Lost in the Dream is aptly named, since it unfolds with all of the haze of a pleasant dream and manages to capture that euphoria of waking up on a weekend and not having to go anywhere or do anything. It’s pretty similar to another album I reviewed last year called Wakin on a Pretty Daze by Kurt Vile, who, not coincidentally, was a founding member of the War on Drugs and left after the release of their first album (2008’s Wagonwheel Blues) to launch his own solo career. Wakin on a Pretty Daze turned out to be one of my favorite albums of 2013, as well as one of the most acclaimed. Lost in the Dream received even more acclaim, but I prefer Vile‘s hazy record to the War on Drugs‘ — Vile is a sharper songwriter than the War on Drugs‘ Adam Granduciel.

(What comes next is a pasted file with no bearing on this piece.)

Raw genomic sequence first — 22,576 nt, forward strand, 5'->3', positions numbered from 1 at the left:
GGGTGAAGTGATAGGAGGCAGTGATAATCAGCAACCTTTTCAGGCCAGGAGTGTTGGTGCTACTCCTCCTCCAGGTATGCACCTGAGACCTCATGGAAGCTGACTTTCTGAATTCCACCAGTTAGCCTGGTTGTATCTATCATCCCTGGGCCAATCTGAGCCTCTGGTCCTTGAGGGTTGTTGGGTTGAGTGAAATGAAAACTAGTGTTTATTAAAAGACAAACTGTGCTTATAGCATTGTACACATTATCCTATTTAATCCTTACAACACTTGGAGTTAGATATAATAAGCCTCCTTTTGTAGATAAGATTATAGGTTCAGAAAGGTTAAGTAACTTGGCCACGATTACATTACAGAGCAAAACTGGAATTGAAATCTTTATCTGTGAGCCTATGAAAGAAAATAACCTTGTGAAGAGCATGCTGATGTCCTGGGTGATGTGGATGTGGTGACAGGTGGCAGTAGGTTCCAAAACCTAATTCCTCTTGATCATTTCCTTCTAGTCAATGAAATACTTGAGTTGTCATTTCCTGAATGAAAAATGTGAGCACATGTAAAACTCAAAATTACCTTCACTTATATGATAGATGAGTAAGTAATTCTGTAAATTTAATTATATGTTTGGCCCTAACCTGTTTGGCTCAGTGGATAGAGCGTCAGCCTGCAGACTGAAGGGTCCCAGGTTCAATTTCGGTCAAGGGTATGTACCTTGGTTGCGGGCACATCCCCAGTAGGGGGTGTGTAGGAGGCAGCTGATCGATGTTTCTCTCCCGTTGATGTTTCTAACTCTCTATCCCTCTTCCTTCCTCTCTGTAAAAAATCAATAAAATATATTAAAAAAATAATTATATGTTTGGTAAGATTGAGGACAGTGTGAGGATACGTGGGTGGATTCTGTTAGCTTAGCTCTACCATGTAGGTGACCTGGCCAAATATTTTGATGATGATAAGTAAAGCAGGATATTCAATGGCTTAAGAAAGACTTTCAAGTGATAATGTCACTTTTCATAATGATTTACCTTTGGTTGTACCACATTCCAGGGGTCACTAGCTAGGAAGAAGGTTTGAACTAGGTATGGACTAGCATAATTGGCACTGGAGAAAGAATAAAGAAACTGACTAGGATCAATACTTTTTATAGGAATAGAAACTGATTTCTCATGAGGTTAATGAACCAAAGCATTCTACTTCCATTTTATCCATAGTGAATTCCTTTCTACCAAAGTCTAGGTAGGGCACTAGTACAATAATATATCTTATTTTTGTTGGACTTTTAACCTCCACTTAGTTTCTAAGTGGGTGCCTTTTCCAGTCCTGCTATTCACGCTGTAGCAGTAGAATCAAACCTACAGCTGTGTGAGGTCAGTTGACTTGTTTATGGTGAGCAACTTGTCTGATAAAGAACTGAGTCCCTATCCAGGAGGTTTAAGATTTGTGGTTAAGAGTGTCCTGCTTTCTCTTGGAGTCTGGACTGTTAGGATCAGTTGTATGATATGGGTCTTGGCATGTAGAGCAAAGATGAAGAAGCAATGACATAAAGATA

I still like Lost in the Dream quite a bit, however. The opening track, “Under the Pressure,” is a knockout, and is easily my favorite song of 2014. The rest of the album is more of a grower, but with repeat listens its form becomes a lot more clear. While it’s not quite accurate to say the band abandons typical song structures, there are some extended, Pink Floyd-ish intros, outros, and transitions — the Wish You Were Here classic “Shine On You Crazy Diamond” particularly comes to mind — in places. These atmospherics are blended expertly with heartland rock-leaning sensibilities, such as on the undeniably Springsteen-influenced “Burning,” which pays tribute to the Born in the U.S.A. sound without actually sounding like an ’80s song. This is largely what makes the album so effective: it properly synthesizes its influences into something that feels new.
Contemporary rock albums rarely have this kind of vision, fluidity, and musicianship. And unlike a really good dream, you can go back and experience Lost in the Dream as many times as you want. Highly recommended.